New York Times Books of the Century[The] book can be tough reading, but [the] writing is incisive, bright and often humorous....[T]he best example in many years of science aimed with wonderful accuracy both at scientists and at general readers.
Publishers Weekly - Publisher's WeeklyTufts University cognitive scientist Dennett claims to have developed a major new theory of consciousness, yet his view of the brain as a massive parallel processor is a familiar one. What is different in his counter-intuitive theory is the claim that human consciousness, rather than being ``hard-wired'' into the brain's innate machinery, is more like software ``running on the brain's parallel hardware'' and is largely a product of cultural evolution. Author of Brainstorms, Dennett leads the adventurous gently through thought experiments, metaphors and diagrams in a treatise keyed to the serious, diligent reader. He presents a plausible evolutionary scenario of how consciousness could have emerged from the hominid brain. Dennett's audacious, tantalizing foray into the mind's inner workings ties up loose ends at the interface of cognitive psychology, artificial intelligence, neuroscience and biology.
Kevin B. KorbAll in all Dennett's book is annoying, frustrating, insightful, provocative and above all annoying. Unfortunately---in this age of academic overproduction---I must conclude that for now Consciousness Explained is unavoidable reading for those who intend to think seriously about the problems of consciousness. Psyche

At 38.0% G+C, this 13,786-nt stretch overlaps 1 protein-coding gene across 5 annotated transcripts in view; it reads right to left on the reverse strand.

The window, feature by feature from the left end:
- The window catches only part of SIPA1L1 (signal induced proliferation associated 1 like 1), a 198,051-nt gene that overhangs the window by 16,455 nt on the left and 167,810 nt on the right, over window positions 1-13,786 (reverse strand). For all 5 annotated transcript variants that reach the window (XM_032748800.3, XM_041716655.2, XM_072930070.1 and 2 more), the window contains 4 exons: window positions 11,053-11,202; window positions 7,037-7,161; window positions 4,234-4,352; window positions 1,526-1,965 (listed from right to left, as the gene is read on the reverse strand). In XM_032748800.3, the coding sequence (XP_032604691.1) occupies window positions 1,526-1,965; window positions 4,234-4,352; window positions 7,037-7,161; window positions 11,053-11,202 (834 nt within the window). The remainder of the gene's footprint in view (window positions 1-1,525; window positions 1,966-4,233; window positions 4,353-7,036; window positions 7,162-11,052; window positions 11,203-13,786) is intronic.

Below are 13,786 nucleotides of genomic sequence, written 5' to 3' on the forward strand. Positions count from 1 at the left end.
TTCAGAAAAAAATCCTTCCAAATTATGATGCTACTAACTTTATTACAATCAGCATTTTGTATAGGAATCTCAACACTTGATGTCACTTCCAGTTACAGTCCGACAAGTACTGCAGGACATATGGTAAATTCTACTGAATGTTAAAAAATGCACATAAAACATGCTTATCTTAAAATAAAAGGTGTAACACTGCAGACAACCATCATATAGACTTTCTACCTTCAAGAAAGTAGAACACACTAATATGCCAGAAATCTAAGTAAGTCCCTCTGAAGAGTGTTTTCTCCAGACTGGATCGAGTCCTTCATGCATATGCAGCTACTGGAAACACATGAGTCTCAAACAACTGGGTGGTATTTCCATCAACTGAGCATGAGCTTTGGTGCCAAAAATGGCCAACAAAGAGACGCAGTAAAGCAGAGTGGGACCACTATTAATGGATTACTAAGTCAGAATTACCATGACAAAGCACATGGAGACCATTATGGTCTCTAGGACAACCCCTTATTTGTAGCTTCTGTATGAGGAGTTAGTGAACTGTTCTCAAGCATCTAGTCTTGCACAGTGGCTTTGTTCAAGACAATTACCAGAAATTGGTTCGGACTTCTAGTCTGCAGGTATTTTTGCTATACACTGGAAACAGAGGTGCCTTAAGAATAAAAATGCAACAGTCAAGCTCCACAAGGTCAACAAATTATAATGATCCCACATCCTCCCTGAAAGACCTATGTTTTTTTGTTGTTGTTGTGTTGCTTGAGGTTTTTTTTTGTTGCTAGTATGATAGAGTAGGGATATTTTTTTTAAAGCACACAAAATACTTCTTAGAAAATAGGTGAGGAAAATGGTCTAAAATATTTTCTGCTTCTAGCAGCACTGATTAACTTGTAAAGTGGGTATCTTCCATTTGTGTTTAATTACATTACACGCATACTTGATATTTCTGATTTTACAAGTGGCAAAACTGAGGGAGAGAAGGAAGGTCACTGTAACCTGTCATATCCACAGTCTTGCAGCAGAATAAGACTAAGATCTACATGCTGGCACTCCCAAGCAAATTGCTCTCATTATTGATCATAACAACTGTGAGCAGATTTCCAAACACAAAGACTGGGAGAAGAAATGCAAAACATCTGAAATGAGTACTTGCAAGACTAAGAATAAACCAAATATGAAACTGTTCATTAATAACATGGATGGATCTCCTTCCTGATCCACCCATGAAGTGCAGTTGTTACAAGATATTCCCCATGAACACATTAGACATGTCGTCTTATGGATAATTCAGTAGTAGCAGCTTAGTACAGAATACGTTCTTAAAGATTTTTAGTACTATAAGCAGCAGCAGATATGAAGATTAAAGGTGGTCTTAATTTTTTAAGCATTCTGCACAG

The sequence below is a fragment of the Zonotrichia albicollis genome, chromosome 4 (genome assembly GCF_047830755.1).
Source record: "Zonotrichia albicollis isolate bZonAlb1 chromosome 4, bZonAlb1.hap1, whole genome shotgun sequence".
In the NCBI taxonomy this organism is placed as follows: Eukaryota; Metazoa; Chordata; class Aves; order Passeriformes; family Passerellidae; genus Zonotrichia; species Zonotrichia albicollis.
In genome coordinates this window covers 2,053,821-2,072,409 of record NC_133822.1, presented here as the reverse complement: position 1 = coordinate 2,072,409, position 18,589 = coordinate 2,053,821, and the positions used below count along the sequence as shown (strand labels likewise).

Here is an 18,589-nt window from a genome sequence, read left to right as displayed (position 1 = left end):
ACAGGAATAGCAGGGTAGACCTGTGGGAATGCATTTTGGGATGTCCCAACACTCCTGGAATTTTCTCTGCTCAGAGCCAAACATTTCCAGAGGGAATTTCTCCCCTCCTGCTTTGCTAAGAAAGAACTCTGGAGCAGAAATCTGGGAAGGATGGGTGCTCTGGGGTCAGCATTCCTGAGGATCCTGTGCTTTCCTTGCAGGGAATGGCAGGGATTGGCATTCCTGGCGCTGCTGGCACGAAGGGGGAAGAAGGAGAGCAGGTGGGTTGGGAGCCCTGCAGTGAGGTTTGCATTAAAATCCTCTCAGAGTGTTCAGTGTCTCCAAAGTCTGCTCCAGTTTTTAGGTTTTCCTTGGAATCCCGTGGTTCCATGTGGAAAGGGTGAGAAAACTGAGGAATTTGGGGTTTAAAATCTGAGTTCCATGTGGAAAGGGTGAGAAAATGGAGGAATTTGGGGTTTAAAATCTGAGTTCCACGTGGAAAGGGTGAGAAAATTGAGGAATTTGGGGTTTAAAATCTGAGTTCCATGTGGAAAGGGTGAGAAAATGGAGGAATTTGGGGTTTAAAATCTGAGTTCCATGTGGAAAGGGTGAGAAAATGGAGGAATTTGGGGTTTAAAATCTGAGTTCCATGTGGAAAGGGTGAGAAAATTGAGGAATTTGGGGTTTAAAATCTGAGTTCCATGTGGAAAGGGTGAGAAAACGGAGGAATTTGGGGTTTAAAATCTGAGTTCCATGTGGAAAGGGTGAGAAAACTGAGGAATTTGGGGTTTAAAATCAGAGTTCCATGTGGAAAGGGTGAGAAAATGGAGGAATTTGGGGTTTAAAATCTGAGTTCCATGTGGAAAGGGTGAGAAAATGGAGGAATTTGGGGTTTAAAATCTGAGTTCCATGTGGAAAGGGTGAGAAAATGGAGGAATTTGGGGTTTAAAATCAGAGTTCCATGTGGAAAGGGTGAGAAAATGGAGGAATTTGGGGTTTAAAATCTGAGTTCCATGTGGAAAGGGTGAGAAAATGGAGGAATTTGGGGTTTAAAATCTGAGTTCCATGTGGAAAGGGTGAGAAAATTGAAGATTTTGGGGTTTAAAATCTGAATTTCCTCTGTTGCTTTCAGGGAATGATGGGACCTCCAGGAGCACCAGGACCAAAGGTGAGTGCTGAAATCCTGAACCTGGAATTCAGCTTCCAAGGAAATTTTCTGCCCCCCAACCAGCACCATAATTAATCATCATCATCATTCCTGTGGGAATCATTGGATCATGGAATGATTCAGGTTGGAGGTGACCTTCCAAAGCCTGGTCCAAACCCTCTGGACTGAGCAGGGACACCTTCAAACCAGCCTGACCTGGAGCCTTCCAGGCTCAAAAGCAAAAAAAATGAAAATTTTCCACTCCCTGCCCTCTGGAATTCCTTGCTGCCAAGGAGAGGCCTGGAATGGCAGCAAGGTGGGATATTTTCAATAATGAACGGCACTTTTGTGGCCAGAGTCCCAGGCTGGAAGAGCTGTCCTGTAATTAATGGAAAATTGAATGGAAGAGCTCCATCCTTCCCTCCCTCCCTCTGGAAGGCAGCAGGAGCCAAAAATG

- Little, Brown and Company
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Consciousness Explained based on 0 ratings. 4 reviews.
This book has incited some of the most violent debates among my friends and colleagues. Yet, I think the controversy boils down to this: some people will unavoidably hate this book; others will see it as an epiphany, as I did. If you believe that there is some sort of spiritual world 'out there' not governed by and external to the laws of physics, you will see this book as horrible and possibly evil. And, that's just fine. I mean no disrespect here. If, on the other hand, you believe that, ultimately, the answers lie in science, then this book is absolutely wonderful. It provides answers to questions about consciousness that make you feel good at having placed your trust in science. Best of all, he provides a path to understanding the mysteries still plaguing those studying consciousness. Put differently, the magic of consciousness is reduced to mere slight of hand (and possibly camera tricks, too). I recommend the title even to the spiritualist. It may well be a little annoying, but you might as well know the competition better. As for the materialist, sit back and enjoy!